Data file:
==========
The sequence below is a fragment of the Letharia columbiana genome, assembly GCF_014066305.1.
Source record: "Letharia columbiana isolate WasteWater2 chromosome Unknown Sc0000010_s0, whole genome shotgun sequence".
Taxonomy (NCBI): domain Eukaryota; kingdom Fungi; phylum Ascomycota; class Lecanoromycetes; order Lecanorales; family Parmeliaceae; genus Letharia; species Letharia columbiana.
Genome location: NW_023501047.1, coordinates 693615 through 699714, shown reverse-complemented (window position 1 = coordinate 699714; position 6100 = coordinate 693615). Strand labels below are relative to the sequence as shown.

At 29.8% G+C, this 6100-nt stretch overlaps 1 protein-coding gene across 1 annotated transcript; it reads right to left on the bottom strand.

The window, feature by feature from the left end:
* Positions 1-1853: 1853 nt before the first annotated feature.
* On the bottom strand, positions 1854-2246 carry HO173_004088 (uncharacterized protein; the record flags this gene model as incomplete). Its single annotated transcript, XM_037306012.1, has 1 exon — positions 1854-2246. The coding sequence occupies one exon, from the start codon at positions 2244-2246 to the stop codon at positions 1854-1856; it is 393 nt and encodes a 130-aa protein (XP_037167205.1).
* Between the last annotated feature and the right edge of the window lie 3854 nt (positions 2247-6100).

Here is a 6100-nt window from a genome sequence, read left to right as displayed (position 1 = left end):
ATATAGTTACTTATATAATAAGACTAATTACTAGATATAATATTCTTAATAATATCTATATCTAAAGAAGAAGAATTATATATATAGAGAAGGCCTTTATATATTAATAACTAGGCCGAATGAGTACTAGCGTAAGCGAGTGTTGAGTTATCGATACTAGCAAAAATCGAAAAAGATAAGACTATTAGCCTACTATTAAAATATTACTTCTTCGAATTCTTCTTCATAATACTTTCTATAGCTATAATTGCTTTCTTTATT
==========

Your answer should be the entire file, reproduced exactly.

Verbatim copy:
The sequence below is a fragment of the Letharia columbiana genome, assembly GCF_014066305.1.
Source record: "Letharia columbiana isolate WasteWater2 chromosome Unknown Sc0000010_s0, whole genome shotgun sequence".
Taxonomy (NCBI): domain Eukaryota; kingdom Fungi; phylum Ascomycota; class Lecanoromycetes; order Lecanorales; family Parmeliaceae; genus Letharia; species Letharia columbiana.
Genome location: NW_023501047.1, coordinates 693615 through 699714, shown reverse-complemented (window position 1 = coordinate 699714; position 6100 = coordinate 693615). Strand labels below are relative to the sequence as shown.

At 29.8% G+C, this 6100-nt stretch overlaps 1 protein-coding gene across 1 annotated transcript; it reads right to left on the bottom strand.

The window, feature by feature from the left end:
* Positions 1-1853: 1853 nt before the first annotated feature.
* On the bottom strand, positions 1854-2246 carry HO173_004088 (uncharacterized protein; the record flags this gene model as incomplete). Its single annotated transcript, XM_037306012.1, has 1 exon — positions 1854-2246. The coding sequence occupies one exon, from the start codon at positions 2244-2246 to the stop codon at positions 1854-1856; it is 393 nt and encodes a 130-aa protein (XP_037167205.1).
* Between the last annotated feature and the right edge of the window lie 3854 nt (positions 2247-6100).

Here is a 6100-nt window from a genome sequence, read left to right as displayed (position 1 = left end):
ATATAGTTACTTATATAATAAGACTAATTACTAGATATAATATTCTTAATAATATCTATATCTAAAGAAGAAGAATTATATATATAGAGAAGGCCTTTATATATTAATAACTAGGCCGAATGAGTACTAGCGTAAGCGAGTGTTGAGTTATCGATACTAGCAAAAATCGAAAAAGATAAGACTATTAGCCTACTATTAAAATATTACTTCTTCGAATTCTTCTTCATAATACTTTCTATAGCTATAATTGCTTTCTTTATT